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exceedingly large from his face being meager, sallow and livid.

Cold sweats hung on his clammy forehead, and the Earl with horror and contrition contemplated his victim; learning from the servant, the cause that had reduced him to such an affecting situation, and wished but too late, he had rather promoted than prevented the union of his son and the unfortunate El. mira,—now reposed from all persecution in the last retreat of the wretched, whither her husband soon promised to follow her.

" Lord Cliffden requested his servant would mention to him, at the first interval of reason he had, that his father wished to see him; which accordingly the man did, but the name of his father brought so many cruel recollections, that in the anguish of his soul, he sent word he could never see. him more; and was again seized with delirium.

" Miserable at the effect his message bad:

pro

produced, the Earl made no further attempt to see him, but departed for the Castle, and as the only resource and hope, sent for Heartwell as before mentioned, on whose attention to his son, knowing his attachment, he could depend.

“ When Lord Rossmore was entirely recovered from bis illness, he requested his father would give him Greystone-hall for his residence, its gloomy and retired situation suiting the present unhappy state of his mind, which had received an incurable wound; and from that period, excepting the two years he passed in France, during which time my misfortunes happened, (said Heartwell,) he has never quitted it for a longer interval than a week or fortnight. He placed me, after being ruined in his absence, in this small farm, paid my debts, and to him indeed I have twice owed every thing, and he is continually making me presents.

He does not know Lucy is in service, if he did he would insist on paying

for

for her board at home; but I conceal it, not chusing to be always encroaching on his goodness.

“I shall never forget his first coming to see me after being settled at Greystonehall: he had not been long recovered, and one of my children was then in the cradle. No sooner did he cast his eyes on the infant than he gave a deep groan, struck his forehead, and saying, with distraction in his looks,— Such might have been Elmira's, but for thee, my father!' like a madman he ran out of the house, leaving us all terrified beyond expression.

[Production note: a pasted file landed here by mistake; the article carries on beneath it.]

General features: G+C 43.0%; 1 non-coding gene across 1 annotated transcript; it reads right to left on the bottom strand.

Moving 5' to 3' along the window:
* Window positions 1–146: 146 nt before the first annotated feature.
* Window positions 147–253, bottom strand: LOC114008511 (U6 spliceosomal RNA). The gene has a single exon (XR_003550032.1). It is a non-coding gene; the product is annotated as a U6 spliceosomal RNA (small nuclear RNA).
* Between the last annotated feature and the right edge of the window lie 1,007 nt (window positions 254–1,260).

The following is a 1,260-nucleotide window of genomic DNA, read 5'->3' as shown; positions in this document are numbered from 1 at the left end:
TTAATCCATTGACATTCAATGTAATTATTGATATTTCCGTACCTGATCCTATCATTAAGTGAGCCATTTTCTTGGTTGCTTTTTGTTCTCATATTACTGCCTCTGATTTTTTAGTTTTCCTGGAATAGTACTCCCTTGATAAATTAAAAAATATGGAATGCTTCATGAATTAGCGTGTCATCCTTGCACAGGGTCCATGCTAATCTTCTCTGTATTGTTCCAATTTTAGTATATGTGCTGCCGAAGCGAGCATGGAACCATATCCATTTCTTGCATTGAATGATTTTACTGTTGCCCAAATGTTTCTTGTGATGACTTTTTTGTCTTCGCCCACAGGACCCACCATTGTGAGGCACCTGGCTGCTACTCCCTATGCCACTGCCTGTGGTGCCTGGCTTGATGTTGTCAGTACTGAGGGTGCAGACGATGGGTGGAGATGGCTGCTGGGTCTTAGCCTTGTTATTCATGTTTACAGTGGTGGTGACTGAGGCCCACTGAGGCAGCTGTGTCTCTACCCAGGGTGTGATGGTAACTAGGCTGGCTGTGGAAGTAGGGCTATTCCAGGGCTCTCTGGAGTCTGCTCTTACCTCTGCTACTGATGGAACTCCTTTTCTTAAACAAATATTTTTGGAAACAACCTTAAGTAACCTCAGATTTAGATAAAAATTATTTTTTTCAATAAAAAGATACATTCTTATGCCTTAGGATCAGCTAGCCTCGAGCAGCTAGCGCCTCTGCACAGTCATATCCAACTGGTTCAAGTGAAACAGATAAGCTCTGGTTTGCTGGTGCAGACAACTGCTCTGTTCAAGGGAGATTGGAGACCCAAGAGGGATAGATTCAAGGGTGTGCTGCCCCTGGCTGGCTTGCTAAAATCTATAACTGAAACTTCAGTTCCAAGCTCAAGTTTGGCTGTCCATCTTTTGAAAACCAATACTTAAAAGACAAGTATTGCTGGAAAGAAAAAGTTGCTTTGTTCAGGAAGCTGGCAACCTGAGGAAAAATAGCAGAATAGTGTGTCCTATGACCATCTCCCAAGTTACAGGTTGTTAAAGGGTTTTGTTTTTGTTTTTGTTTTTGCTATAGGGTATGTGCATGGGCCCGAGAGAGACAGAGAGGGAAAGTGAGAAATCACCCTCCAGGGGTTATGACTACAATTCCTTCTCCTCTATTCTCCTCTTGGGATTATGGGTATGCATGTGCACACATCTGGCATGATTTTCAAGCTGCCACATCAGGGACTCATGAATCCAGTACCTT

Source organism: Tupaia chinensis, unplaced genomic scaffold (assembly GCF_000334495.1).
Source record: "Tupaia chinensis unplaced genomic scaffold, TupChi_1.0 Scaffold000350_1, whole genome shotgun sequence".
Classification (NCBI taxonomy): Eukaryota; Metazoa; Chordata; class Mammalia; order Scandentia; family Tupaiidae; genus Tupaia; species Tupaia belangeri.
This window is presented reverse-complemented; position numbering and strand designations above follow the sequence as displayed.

“ From that hour he never has approached my dwelling, though I go frequently to see him ; for he cannot bear the sight of a child or woman, such an effect has misfortune made on a mind of so much feeling and affection, that the sight of them reminds him so forcibly of his sufferings, that his intellects will not support the

shock

1

shock, and he is quite deranged for the moment--The few female servants he keeps are ordered never to appear before him, and when they see him coming, get out of the way as fast as possible,

" To his father he was almost immediately reconciled, his heart being too noble to cherish resentment, except when under the influence of passion; and the Earl, notwithstanding he laments the injury he has done him, has resumed his parsimony, and allows him but a scinty income, for a man of his rank, and sole heir to the rich

pos. sessions of Lord Cliffden. But even from this narrow allowance he contrives to perform numberless acts of benevolence; and soon I expect his power will be more enlarged, for the last account I received of the Earl he was in a bad state of health, and not likely to live long, being near seventy-which is an age when it is not probable that human nature can struggle long with any disease. Lord Rossmore

keeps

keeps very little company, merely one or two particular friends, who come to see him in the course of the year; as no other person would like to visit at a house, that has the air of a sepulchre.”

Heartwell here concluded the history of Lord Rossmore, which beguiled Amelrosa of many tears; and the good farmer's had frequently flowed during his narrative. “ Never,” said she, addressing him, “ did I feel so much interested for any stranger, as for your excellent and unfortunate lord. I think, at this moment, I could almost give the world, if I possessed it, to see him. Is there any chance of it, do you imagine? as I am certain I should know him from your description. Does he ever walk out?"

Heartwell smiled at this interrogation, and replied, - Sometimes; but always chuses the most retired spots; and if he were to meet, would not look at you;

there

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